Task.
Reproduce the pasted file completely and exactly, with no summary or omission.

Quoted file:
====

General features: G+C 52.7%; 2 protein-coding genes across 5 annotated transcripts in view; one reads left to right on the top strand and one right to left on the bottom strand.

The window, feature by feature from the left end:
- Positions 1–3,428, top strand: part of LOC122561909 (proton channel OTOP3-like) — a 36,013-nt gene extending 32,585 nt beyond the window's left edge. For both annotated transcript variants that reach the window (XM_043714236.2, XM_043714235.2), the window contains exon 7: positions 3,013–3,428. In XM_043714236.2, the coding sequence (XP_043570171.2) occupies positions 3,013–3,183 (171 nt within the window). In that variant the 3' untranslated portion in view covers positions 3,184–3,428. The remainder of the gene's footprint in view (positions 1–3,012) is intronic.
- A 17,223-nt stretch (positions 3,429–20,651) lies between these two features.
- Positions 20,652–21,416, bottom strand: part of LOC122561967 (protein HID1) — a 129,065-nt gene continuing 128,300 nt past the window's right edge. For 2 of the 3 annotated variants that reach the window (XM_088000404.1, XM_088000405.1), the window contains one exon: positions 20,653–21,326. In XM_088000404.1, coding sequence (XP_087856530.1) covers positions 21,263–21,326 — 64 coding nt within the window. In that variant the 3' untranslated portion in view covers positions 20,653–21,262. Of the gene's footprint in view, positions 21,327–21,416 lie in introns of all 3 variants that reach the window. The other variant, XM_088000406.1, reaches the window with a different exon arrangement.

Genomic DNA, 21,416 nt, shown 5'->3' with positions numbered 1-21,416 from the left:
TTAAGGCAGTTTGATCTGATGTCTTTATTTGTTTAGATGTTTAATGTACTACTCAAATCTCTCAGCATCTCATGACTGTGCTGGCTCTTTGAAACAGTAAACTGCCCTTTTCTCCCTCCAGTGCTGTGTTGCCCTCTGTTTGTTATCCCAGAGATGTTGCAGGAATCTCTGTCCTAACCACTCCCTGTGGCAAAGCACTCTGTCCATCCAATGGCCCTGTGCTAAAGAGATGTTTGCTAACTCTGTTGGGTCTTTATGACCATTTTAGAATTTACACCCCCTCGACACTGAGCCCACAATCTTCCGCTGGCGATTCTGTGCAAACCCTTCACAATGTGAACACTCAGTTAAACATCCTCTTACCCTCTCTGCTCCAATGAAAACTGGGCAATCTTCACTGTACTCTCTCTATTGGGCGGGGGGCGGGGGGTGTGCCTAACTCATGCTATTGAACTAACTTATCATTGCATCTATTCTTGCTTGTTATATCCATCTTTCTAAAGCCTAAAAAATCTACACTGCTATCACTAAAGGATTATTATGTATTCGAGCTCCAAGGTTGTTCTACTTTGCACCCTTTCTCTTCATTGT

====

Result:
General features: G+C 52.7%; 2 protein-coding genes across 5 annotated transcripts in view; one reads left to right on the top strand and one right to left on the bottom strand.

The window, feature by feature from the left end:
- Positions 1–3,428, top strand: part of LOC122561909 (proton channel OTOP3-like) — a 36,013-nt gene extending 32,585 nt beyond the window's left edge. For both annotated transcript variants that reach the window (XM_043714236.2, XM_043714235.2), the window contains exon 7: positions 3,013–3,428. In XM_043714236.2, the coding sequence (XP_043570171.2) occupies positions 3,013–3,183 (171 nt within the window). In that variant the 3' untranslated portion in view covers positions 3,184–3,428. The remainder of the gene's footprint in view (positions 1–3,012) is intronic.
- A 17,223-nt stretch (positions 3,429–20,651) lies between these two features.
- Positions 20,652–21,416, bottom strand: part of LOC122561967 (protein HID1) — a 129,065-nt gene continuing 128,300 nt past the window's right edge. For 2 of the 3 annotated variants that reach the window (XM_088000404.1, XM_088000405.1), the window contains one exon: positions 20,653–21,326. In XM_088000404.1, coding sequence (XP_087856530.1) covers positions 21,263–21,326 — 64 coding nt within the window. In that variant the 3' untranslated portion in view covers positions 20,653–21,262. Of the gene's footprint in view, positions 21,327–21,416 lie in introns of all 3 variants that reach the window. The other variant, XM_088000406.1, reaches the window with a different exon arrangement.

Genomic DNA, 21,416 nt, shown 5'->3' with positions numbered 1-21,416 from the left:
TTAAGGCAGTTTGATCTGATGTCTTTATTTGTTTAGATGTTTAATGTACTACTCAAATCTCTCAGCATCTCATGACTGTGCTGGCTCTTTGAAACAGTAAACTGCCCTTTTCTCCCTCCAGTGCTGTGTTGCCCTCTGTTTGTTATCCCAGAGATGTTGCAGGAATCTCTGTCCTAACCACTCCCTGTGGCAAAGCACTCTGTCCATCCAATGGCCCTGTGCTAAAGAGATGTTTGCTAACTCTGTTGGGTCTTTATGACCATTTTAGAATTTACACCCCCTCGACACTGAGCCCACAATCTTCCGCTGGCGATTCTGTGCAAACCCTTCACAATGTGAACACTCAGTTAAACATCCTCTTACCCTCTCTGCTCCAATGAAAACTGGGCAATCTTCACTGTACTCTCTCTATTGGGCGGGGGGCGGGGGGTGTGCCTAACTCATGCTATTGAACTAACTTATCATTGCATCTATTCTTGCTTGTTATATCCATCTTTCTAAAGCCTAAAAAATCTACACTGCTATCACTAAAGGATTATTATGTATTCGAGCTCCAAGGTTGTTCTACTTTGCACCCTTTCTCTTCATTGT